GuideTreat a fungal infection
Target GroupCorvids

NOTE: In all my guides, I assume a situation where a rehabilitator takes responsibility for caring for animals in an ethically correct manner. One should always try to minimize stress to the bird and since birds, like humans, are not the same, being creative may mean dealing with a problem in different ways! If I see different ways of doing the same thing, I try to write it down in my guides, but it is always up to the rehabilitator to take responsibility.
I don’t have to write “I recommend euthanasia” or “contact a vet” or “by law, you should..” because I start from the situation where you are doing the best for the bird and as a rehabilitator you have learned to draw the line so that you don’t end up in an undesirable or illegal situation. There is perhaps an eternal struggle between what you would like to do and what is best for the bird.
There are also many factors in which the same situation can produce different results. For example: access to a veterinarian, lack of time, lack of knowledge and previous experience can, among other things, cause major differences in the treatment and decision-making process and, indirectly, the final outcome. Knowledge of the basics can make a huge difference to the stress level of the crow. For example, avoid anything that is black or checkered. They don’t like it instinctively and it creates stress when they see you handling something that is black.
I put energy into my guides to make it easier for a rehabilitator to find information and to spread knowledge.
If you see a way to improve my guides or if you see an error or want to add something, please let me know!
If you feel apprehensive about doing something because it is new, ask other rehabbers or a veterinarian for help.
The guides are constantly being updated, so make sure you always download the newest version from

This guide describes what to do with birds that have lost feathers on and around their heads

Cause and spread

Various species of fungi live together with bacteria on the skin in some kind of micro-ecosystem. When the environment/conditions on the skin change, an imbalance occurs and an infection can develop.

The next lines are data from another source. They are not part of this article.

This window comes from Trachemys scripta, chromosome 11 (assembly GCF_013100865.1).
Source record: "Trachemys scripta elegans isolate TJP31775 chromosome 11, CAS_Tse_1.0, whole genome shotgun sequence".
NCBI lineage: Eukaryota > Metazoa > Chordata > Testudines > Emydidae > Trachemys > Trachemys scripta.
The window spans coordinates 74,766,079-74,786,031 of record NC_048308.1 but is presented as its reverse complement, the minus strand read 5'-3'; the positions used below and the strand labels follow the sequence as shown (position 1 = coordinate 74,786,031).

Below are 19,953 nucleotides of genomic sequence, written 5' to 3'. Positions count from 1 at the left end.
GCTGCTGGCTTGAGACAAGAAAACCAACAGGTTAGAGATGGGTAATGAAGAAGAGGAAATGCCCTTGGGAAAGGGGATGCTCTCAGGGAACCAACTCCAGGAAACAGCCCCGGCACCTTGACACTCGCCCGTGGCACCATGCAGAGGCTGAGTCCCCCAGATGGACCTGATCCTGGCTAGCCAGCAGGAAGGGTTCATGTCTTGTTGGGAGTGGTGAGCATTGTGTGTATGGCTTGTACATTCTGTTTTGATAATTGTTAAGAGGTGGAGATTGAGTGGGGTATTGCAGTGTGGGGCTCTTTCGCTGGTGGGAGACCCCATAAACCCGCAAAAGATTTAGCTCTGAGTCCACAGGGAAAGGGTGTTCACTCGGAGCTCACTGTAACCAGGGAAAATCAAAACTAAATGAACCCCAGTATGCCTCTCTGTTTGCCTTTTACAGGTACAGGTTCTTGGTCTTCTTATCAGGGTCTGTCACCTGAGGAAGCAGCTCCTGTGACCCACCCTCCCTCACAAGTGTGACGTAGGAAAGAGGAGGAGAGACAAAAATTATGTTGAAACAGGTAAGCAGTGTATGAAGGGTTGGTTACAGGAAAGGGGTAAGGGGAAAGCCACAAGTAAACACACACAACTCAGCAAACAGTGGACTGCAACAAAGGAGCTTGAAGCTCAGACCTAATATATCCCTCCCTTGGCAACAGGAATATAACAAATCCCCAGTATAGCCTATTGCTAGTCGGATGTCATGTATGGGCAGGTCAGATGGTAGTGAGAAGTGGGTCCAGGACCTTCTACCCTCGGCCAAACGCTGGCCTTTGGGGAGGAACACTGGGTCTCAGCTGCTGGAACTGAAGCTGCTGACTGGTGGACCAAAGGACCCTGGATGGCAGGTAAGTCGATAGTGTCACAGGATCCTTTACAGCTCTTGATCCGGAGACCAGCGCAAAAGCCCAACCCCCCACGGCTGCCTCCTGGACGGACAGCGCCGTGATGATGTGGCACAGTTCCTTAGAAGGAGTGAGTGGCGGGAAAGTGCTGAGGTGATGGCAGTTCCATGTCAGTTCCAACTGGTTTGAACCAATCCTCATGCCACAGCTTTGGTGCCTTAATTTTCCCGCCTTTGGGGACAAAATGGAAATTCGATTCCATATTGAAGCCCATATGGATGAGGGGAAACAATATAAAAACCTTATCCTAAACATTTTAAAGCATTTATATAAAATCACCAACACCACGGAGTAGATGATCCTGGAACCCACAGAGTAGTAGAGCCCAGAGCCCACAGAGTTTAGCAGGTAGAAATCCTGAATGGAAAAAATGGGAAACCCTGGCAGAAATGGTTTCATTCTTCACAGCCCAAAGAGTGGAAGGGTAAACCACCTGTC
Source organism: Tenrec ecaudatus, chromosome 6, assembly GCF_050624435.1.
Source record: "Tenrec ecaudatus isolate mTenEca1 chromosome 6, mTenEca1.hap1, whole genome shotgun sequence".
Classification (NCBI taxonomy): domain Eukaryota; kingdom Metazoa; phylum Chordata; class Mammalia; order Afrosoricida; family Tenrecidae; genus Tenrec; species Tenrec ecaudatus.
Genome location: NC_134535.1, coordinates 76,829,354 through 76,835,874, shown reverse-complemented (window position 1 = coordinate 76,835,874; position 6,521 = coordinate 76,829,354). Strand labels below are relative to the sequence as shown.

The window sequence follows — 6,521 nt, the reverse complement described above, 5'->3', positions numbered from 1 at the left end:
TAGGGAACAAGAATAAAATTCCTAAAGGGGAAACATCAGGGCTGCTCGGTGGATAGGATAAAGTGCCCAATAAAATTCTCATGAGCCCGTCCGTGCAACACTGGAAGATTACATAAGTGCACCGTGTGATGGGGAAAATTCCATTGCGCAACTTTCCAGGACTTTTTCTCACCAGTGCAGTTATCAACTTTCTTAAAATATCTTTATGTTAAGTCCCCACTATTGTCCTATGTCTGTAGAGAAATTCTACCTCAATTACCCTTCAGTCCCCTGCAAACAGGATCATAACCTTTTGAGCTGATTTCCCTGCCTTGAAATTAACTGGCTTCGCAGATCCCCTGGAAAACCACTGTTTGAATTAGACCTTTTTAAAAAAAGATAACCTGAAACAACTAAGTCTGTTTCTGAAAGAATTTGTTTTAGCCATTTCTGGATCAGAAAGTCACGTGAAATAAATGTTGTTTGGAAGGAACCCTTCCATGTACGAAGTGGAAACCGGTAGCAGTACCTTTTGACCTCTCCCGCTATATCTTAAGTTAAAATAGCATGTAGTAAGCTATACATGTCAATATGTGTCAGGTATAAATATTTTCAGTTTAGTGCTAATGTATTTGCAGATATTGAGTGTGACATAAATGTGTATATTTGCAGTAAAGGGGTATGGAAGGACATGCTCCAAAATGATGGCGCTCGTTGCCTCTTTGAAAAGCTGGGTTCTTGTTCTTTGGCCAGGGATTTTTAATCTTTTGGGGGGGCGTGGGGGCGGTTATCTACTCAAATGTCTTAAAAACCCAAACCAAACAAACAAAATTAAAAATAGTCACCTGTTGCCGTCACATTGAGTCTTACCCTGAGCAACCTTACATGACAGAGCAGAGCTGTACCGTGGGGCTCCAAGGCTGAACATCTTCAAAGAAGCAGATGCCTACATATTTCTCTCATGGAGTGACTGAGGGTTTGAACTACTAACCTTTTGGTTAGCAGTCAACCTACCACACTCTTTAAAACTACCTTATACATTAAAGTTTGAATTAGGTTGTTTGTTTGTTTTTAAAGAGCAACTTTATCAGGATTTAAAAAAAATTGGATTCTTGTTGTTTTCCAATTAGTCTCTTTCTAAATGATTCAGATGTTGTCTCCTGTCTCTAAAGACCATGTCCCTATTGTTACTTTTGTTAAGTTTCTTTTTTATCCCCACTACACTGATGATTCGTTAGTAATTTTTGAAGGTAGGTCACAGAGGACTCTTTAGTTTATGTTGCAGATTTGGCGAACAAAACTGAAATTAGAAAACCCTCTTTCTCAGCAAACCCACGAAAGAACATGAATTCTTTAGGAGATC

A bird that has a problem with fungal infections will not be infected, but since we do not know what the cause is with 100% certainty, it is probably a good idea to keep the bird in another room.


The feathers on and around the head are shed. This can happen over a very short period of time. Various abscesses may also occur as bacteria may have the chance to enter through the irritated and infected skin and spread. The bird may start scratching itself with its claws, making matters worse. It is therefore also important to keep the cage/aviary + perches extra clean during treatment for at least a week.

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Татьяна Иванова (rook)

Treatment, medication and dosage:

Without treatment, a crow bird may die from the infection. This is because it spreads through the body. It is not the fungus itself that causes death, but the bacteria. The fungus is just a symptom that something is wrong with the body.

There are different products you need to get hold of to treat the problem.
A vet will need to prescribe Baytril (broad-spectrum antibiotic) to kill the bacteria (the bird may be able to do without if it has no abscesses).

Wounds and any skin that has started to lose its feathers should be rubbed with an over-the-counter antifungal ointment. Daktar is available at your pharmacy and costs next to nothing. It takes up to two weeks and you should be able to see little dots on the bare skin (new feathers coming out). If the bird is not too stressed, you can continue the treatment for a few more days. As an alternative, you can buy “Gentian Violet 1%” on Ebay (and in some specialist shops in Sweden), which you can brush on any skin that has an infestation. Be careful around the eye, as you don’t want to get it in your eye! Gentian Violet is usually applied at the same time, 3 days in a row.

If the bird also has a problem with bacteria, then it is important to extend the treatment. You then need to clean the area with LHP ointment 1% (also available over the counter at the pharmacy) or Manuka honey (natural product you can buy at the pharmacy!) before applying Daktar to the area.
Don’t forget that you also need to kill the bacteria on the branch/sit stick. If possible, the stick should be boiled. Otherwise, you can use chlorhexidine spray.

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Important addition!

Also talk to your vet to see if he/she agrees with you about the treatment. As it is not a common disease, there is a chance that the vet is not familiar with the treatment method and it is only good that you share all the information available here.

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Татьяна Иванова (rook)